How Super-Group Advertising Kept Romney in the Race
The success of this gambit ultimately will be judged against the outcome, not only of the election in terms of whether Romney wins or loses, but of a Romney administration's ability to marshal support from various factions of the GOP. Still, a few things already can be said about the crater these four groups have blown into America's political terrain.
First, they provided invaluable air cover for a largely absent Republican nominee during the first five months of the race. Between April and August, Romney had fewer resources to devote to advertising. To the extent that the race "broke" temporarily for President Barack Obama, it only happened in September. By keeping the heat on Obama and amplifying every drag on the country's slow-healing economy, these groups kept the race tight for four months and, for the most part, continue to boost Romney today. Americans for Prosperity did its heavy lifting for Romney back in August and early September; the other three are still on the air in a big way.
Second, these groups made the tone of the race even more negative and the messaging even more repetitive. As of October 19, the three biggest advertisers in the presidential race in terms of ad occurrences were the Obama campaign (455,733), the four Republican groups combined (219,510), and the Romney campaign (167,900), in that order. Obama's spot count was 81% negative, 19% positive -- meaning that 81% of his spots contained critical mentions of Romney. Romney's was 86% negative, 14% positive -- meaning that 86% of his spots contained critical mentions of Obama. The four groups' collective spot count was 94% negative, 6% positive.
Until this week, three of the four had aired only negative ads (and the same is true for Priorities USA Action, the lone Democratic presidential super PAC). Restore Our Future was the only leading group advertiser on the Republican side to have aired any positive spots about Romney before October 23, when Crossroads GPS hit the air with its first positive ad of the race. They also focused the messaging more on economic issues with their relentless criticism of Obama on the stimulus package, unemployment and the deficit.
Third, and not contradictory to the above point, Restore Our Future has contributed the most memorable positive Republican ads of the race -- no small thing when you consider how few positive ads have aired. The most-aired ad features Robert Gay, a former colleague of Romney's at Bain Capital, who talks about how Romney closed the firm to set up a search party in New York City to find Gay's missing teenage daughter. The ad has aired on Romney's behalf at three key junctures in the race: during the Republican primary, in early May when Obama was on the air but Romney wasn't yet, and then again earlier this month.
Shrinking the battlefield
Fourth, these groups helped facilitate the historic shrinking of the swing-state map. Along with Priorities USA Action, the GOP super groups carried out the testing of other possible battlegrounds beyond the original eight states. They were the first ones into Wisconsin; the nominees eventually followed. They sponsored the TV advertising in Pennsylvania before that state was sidelined in Democrats' favor; Romney never advertised there. Even now, they continue to carry his water in Michigan and Minnesota.
With the super groups able to advertise in states that may be more of a reach for one side or the other, the nominees' campaigns have now been able to focus on just nine states all the way up until mere days before Election Day, without having to decamp from any of them. In the olden days of 2004 and 2008, late October typically brought tough decisions about pulling ad spend from some states in order to shore up others. In 2012, the campaigns have the luxury of not having to make those decisions.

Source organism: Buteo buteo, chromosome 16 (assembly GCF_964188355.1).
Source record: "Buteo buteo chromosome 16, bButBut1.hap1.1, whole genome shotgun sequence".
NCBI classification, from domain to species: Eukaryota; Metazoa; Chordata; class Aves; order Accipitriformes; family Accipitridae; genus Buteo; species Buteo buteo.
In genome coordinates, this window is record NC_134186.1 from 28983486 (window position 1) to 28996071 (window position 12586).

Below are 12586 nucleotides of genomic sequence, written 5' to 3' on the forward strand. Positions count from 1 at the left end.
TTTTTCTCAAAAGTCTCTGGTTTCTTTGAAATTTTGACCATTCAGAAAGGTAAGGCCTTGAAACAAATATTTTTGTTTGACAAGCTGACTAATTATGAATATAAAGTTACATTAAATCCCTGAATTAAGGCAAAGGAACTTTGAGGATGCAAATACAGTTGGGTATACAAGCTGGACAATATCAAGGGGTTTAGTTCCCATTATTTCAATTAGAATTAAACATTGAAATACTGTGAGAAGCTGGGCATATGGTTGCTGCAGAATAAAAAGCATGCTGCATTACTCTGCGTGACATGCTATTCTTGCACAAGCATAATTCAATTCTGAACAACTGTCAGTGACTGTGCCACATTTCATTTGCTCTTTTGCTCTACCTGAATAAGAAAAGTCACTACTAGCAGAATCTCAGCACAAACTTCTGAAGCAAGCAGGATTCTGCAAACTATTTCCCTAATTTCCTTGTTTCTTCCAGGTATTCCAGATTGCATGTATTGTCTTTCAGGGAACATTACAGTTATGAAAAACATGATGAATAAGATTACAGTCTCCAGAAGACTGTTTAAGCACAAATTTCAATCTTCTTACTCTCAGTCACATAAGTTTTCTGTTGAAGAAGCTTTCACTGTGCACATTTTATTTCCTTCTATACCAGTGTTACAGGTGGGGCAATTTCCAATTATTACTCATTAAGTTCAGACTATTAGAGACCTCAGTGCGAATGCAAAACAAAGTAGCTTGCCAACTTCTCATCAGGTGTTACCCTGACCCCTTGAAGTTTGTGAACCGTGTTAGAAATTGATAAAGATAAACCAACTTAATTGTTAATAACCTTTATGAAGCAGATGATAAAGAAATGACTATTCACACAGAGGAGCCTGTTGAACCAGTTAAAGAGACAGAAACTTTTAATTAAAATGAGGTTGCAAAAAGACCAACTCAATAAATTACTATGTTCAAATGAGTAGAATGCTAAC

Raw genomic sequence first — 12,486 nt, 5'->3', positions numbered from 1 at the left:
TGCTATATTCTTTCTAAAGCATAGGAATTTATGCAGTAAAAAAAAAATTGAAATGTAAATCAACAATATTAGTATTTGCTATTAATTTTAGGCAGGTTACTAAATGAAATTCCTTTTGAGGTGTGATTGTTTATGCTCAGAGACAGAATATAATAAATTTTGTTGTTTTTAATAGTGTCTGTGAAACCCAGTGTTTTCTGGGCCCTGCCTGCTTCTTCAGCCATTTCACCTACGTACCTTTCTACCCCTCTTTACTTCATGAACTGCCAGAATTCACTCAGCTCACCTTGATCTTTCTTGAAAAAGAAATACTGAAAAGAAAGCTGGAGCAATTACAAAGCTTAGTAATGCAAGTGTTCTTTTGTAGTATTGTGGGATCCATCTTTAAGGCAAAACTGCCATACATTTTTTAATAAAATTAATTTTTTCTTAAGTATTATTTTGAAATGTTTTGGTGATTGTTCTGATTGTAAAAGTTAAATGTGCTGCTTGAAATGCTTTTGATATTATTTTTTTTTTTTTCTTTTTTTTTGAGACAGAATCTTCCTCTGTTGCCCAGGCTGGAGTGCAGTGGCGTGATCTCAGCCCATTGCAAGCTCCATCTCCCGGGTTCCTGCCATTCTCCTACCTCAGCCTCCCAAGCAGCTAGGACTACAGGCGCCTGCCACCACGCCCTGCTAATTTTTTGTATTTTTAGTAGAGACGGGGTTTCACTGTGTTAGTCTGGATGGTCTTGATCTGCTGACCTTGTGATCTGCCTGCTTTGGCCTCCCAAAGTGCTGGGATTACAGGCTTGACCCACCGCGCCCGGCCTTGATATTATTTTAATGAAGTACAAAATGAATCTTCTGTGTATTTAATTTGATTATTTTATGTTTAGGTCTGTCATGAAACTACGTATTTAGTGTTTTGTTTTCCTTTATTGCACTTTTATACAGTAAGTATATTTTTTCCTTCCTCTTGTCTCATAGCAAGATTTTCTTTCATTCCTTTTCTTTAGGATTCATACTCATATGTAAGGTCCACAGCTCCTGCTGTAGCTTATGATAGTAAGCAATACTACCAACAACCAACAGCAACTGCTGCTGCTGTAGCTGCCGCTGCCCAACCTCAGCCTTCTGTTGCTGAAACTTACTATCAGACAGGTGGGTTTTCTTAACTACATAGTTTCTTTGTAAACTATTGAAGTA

This tiered approach -- with campaigns focusing on states fully in play and super groups taking on the rest -- has resulted in a 2012 presidential advertising battlefield that has stayed remarkably stable and compact. On October 19, 2008, 112 markets saw presidential advertising on broadcast TV. Four years later, that number was cut nearly in half: 61 markets saw presidential advertising on broadcast TV on October 19.
Finally, and contrary to popular editorial-page and good-government belief, these groups aren't fronts for a foursome of secretive, lone rich guys with post office boxes and hired-gun media consultants. Only two bear the much ballyhooed stamp of super PACs, the other two are nonprofits, and none of them are all that secret. All four boast considerable infrastructure, talk regularly to (some) media and host confabs for party influencers.
For now, these groups represent a conscious outsourcing by Republicans of the single biggest undertaking and expense of any presidential campaign. It's a happy development for TV ad salespeople who can charge them higher rates, a not insignificant cost of doing business that the groups clearly have decided to eat.
Democrats have gone the other way: Obama's campaign has internalized most of the advertising responsibilities traditionally held by a national party committee and as a result, his ad dollars are stretching further, debunking the conventional wisdom that Republicans would swamp him with advertising. The upshot here, too, is that the party's role has been de-emphasized.
Indeed, if it weren't for the law preventing candidates from coordinating with groups, and the voter lists and get-out-the-vote operations that remain the national party committees' greatest contributions to their presidential candidates, these four GOP organizations might be blazing a trail toward a replacement of the creaky national party infrastructure.
In 2004, George W. Bush was the first sitting president to be outspent on TV by the other party. In 2012, Romney will be the first nominee to be out-advertised by members of his own.